NbSI visit Carbon Community field site

NbSI visit Carbon Community field site
NbSI team members Emily Warner, Alison Smith, and Caitlin Hafferty recently visited a Carbon Community tree-planting experiment site

The Carbon Community is running a large-scale tree planting experiment designed in partnership with scientists, to learn more about how to accelerate and enhance carbon sequestration using Nature-based Solutions.

The NbSI team recently visited their field study site of 25,600 trees in Glandwr Forest near Llandovery, Wales. The study has around 80 plots with different treatments, designed to compare a NbS approach of mixed native broadleaf planting with an alternative monoculture of non-native conifers (Sitka Spruce). Two methods designed to boost carbon drawdown are being tested, both separately and in combination: soil microbiome inoculation (using donor soils from nearby native or conifer woodlands) and addition of crushed basalt rock from nearby quarry waste (‘enhanced weathering’ which absorbs carbon dioxide from the air, forming carbonate minerals, as the basalt oxidises).

The experimental design at the site provides a great opportunity to improve our understanding of key biodiversity-carbon trade-offs with different woodland creation approaches. Native broadleaf woodland is anticipated to provide greater benefits for biodiversity than non-native conifer woodland, whereas non-native conifer woodlands are typically anticipated to store carbon at faster rates. We plan to investigate aboveground and belowground invertebrate communities across the experimental treatments, allowing us to understand whether biodiversity responses differ among the forest types. We will also be able to assess whether the enhanced weathering and soil microbiome inoculation treatments impact soil ecological communities. Forest creation projects often focus on carbon drawdown, but as forest expansion accelerates in the UK maximising synergies with nature recovery is crucial. As the project develops it will also address key questions such as the resilience of the mixed native forest vs monoculture conifers to pests/pathogens or climatic extremes. More biodiverse forests are expected to be more resilient, which is critical to the longevity of carbon stocks.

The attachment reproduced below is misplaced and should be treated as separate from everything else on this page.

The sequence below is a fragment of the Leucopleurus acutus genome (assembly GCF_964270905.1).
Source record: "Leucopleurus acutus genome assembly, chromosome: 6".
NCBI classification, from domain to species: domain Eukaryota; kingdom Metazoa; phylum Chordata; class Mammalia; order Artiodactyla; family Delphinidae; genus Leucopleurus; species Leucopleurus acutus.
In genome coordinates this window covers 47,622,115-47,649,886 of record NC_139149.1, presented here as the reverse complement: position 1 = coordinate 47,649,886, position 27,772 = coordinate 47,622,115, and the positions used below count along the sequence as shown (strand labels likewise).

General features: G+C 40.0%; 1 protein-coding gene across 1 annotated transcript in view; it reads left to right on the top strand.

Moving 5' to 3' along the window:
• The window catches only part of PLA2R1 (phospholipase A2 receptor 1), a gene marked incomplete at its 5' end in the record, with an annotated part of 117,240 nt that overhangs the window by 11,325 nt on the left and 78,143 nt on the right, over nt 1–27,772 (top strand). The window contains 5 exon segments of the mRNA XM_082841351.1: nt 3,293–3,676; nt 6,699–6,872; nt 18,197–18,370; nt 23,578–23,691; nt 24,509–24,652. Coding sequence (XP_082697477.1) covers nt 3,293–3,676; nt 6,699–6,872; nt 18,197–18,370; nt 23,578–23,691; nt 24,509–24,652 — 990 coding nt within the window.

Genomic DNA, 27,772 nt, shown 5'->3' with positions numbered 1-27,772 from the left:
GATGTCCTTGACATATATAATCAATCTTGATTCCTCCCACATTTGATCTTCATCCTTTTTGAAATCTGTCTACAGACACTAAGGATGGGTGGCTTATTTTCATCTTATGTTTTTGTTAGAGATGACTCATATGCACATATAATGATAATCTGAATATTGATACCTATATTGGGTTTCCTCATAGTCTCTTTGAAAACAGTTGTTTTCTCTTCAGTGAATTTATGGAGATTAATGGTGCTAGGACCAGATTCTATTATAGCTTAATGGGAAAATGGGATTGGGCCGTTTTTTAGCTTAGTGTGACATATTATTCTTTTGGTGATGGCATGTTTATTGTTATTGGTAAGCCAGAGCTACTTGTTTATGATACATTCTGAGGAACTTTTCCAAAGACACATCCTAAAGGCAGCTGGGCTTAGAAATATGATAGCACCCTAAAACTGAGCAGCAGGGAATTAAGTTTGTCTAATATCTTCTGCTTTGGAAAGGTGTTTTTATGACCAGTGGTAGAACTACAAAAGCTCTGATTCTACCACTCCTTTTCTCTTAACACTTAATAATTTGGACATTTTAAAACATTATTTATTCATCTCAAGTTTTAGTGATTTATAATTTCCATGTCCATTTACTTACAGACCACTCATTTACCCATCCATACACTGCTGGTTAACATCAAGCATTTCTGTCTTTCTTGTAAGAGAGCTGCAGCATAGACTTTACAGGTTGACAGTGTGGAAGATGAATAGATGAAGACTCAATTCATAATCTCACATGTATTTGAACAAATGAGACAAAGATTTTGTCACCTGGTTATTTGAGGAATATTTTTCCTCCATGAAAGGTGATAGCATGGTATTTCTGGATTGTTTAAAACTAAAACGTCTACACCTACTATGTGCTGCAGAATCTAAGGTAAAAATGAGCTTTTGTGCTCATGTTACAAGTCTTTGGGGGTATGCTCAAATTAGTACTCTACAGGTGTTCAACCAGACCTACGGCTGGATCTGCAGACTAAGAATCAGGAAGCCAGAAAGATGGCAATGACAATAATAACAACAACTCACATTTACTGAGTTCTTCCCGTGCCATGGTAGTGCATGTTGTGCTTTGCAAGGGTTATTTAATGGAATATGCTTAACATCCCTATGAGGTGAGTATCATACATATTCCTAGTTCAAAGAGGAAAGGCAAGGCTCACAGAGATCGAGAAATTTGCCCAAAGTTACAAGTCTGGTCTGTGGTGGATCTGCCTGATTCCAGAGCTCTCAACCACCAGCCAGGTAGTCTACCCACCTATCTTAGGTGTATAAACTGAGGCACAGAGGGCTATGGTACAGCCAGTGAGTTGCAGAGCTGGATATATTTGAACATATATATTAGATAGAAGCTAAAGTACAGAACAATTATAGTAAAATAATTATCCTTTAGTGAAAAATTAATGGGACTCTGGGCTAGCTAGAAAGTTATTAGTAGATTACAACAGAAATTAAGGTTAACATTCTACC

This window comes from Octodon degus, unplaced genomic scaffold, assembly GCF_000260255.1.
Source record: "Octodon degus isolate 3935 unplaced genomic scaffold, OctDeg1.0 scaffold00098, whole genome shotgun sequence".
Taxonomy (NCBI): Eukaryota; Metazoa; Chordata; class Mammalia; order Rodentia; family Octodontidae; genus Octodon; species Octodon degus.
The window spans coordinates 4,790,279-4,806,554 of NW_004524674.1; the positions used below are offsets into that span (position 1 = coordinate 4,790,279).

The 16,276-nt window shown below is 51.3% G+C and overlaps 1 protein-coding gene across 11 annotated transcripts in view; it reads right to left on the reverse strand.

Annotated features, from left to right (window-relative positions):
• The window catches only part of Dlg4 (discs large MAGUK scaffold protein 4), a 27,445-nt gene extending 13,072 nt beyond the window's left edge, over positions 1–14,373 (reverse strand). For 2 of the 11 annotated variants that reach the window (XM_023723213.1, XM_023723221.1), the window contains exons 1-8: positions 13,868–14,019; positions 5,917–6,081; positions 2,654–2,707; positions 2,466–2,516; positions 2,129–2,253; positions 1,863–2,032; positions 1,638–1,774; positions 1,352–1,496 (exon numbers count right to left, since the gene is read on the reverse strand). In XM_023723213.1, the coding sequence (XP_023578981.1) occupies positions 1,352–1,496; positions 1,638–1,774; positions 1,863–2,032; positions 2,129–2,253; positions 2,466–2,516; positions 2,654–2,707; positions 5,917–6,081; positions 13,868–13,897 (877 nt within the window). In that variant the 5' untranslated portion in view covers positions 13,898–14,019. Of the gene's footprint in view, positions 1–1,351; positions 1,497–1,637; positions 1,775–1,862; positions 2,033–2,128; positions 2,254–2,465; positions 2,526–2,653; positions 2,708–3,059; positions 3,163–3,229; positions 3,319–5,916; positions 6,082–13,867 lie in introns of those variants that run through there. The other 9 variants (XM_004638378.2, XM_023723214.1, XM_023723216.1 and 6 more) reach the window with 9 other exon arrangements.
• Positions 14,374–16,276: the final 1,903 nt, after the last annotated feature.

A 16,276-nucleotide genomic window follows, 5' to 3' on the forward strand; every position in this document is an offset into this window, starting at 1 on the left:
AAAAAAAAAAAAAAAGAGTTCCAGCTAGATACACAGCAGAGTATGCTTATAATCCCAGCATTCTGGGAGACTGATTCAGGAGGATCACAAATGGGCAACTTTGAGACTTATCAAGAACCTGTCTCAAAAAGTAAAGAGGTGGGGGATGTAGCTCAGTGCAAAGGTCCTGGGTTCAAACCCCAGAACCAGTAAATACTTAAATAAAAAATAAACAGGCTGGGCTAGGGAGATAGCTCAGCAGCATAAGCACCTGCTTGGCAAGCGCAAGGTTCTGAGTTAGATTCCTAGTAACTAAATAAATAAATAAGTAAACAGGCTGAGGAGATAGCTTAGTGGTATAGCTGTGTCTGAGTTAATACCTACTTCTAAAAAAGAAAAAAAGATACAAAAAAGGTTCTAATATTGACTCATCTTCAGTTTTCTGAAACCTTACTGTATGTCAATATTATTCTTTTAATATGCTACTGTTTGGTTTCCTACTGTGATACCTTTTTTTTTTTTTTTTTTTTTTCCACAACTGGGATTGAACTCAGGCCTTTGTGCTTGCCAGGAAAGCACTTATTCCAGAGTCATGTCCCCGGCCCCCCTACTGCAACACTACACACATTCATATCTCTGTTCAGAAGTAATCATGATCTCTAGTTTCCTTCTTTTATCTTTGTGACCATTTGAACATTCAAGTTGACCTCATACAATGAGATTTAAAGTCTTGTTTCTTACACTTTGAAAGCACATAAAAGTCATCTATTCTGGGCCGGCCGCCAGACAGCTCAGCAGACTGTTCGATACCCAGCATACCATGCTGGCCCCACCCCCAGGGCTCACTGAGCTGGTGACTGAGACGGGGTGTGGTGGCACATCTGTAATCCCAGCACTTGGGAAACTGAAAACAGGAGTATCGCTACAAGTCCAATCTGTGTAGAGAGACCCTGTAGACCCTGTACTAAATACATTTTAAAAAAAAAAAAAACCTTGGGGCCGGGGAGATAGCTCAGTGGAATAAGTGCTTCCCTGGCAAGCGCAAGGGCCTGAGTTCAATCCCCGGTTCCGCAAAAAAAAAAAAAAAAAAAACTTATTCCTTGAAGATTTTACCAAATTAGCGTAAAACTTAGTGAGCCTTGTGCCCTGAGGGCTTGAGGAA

The Carbon Community works to connect trees, science, and people. The project aims to involve communities to promote behaviour change to reduce CO2 emissions by knowledge sharing and helping to educate people (including students and volunteers) about environmental issues, enabling people to get involved in tree planting, and running citizen science programmes where people can contribute to scientific research into carbon sequestration. The NbSI team participated in ‘The Big Tree Measure 2022’ which brought together around 100 people to measure 6,400 trees as part of their carbon sequestration study. This volunteering effort is a great example of how people can contribute to scientific research into tackling pressing environmental issues.


Learn more about the  field trials on the Carbon Community website.